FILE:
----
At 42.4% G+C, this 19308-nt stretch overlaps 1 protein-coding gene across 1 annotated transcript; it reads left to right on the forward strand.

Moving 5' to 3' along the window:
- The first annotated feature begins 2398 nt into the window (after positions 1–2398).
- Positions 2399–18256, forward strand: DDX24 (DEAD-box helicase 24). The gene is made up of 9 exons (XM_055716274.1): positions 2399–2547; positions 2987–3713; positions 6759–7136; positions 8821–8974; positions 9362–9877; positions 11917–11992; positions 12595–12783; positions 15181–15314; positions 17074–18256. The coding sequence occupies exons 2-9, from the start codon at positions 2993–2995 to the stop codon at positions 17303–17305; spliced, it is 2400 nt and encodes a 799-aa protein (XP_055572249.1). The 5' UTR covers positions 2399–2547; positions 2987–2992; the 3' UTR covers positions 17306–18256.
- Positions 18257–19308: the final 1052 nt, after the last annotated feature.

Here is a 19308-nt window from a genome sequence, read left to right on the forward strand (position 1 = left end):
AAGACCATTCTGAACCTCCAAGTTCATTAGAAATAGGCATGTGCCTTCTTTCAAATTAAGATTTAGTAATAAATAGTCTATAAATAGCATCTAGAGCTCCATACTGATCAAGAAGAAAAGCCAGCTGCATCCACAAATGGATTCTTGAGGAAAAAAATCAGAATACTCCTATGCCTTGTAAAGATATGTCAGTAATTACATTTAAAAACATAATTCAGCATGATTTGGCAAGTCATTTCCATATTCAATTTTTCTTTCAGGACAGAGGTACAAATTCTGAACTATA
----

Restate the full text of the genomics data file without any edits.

At 42.4% G+C, this 19308-nt stretch overlaps 1 protein-coding gene across 1 annotated transcript; it reads left to right on the forward strand.

Moving 5' to 3' along the window:
- The first annotated feature begins 2398 nt into the window (after positions 1–2398).
- Positions 2399–18256, forward strand: DDX24 (DEAD-box helicase 24). The gene is made up of 9 exons (XM_055716274.1): positions 2399–2547; positions 2987–3713; positions 6759–7136; positions 8821–8974; positions 9362–9877; positions 11917–11992; positions 12595–12783; positions 15181–15314; positions 17074–18256. The coding sequence occupies exons 2-9, from the start codon at positions 2993–2995 to the stop codon at positions 17303–17305; spliced, it is 2400 nt and encodes a 799-aa protein (XP_055572249.1). The 5' UTR covers positions 2399–2547; positions 2987–2992; the 3' UTR covers positions 17306–18256.
- Positions 18257–19308: the final 1052 nt, after the last annotated feature.

Here is a 19308-nt window from a genome sequence, read left to right on the forward strand (position 1 = left end):
AAGACCATTCTGAACCTCCAAGTTCATTAGAAATAGGCATGTGCCTTCTTTCAAATTAAGATTTAGTAATAAATAGTCTATAAATAGCATCTAGAGCTCCATACTGATCAAGAAGAAAAGCCAGCTGCATCCACAAATGGATTCTTGAGGAAAAAAATCAGAATACTCCTATGCCTTGTAAAGATATGTCAGTAATTACATTTAAAAACATAATTCAGCATGATTTGGCAAGTCATTTCCATATTCAATTTTTCTTTCAGGACAGAGGTACAAATTCTGAACTATA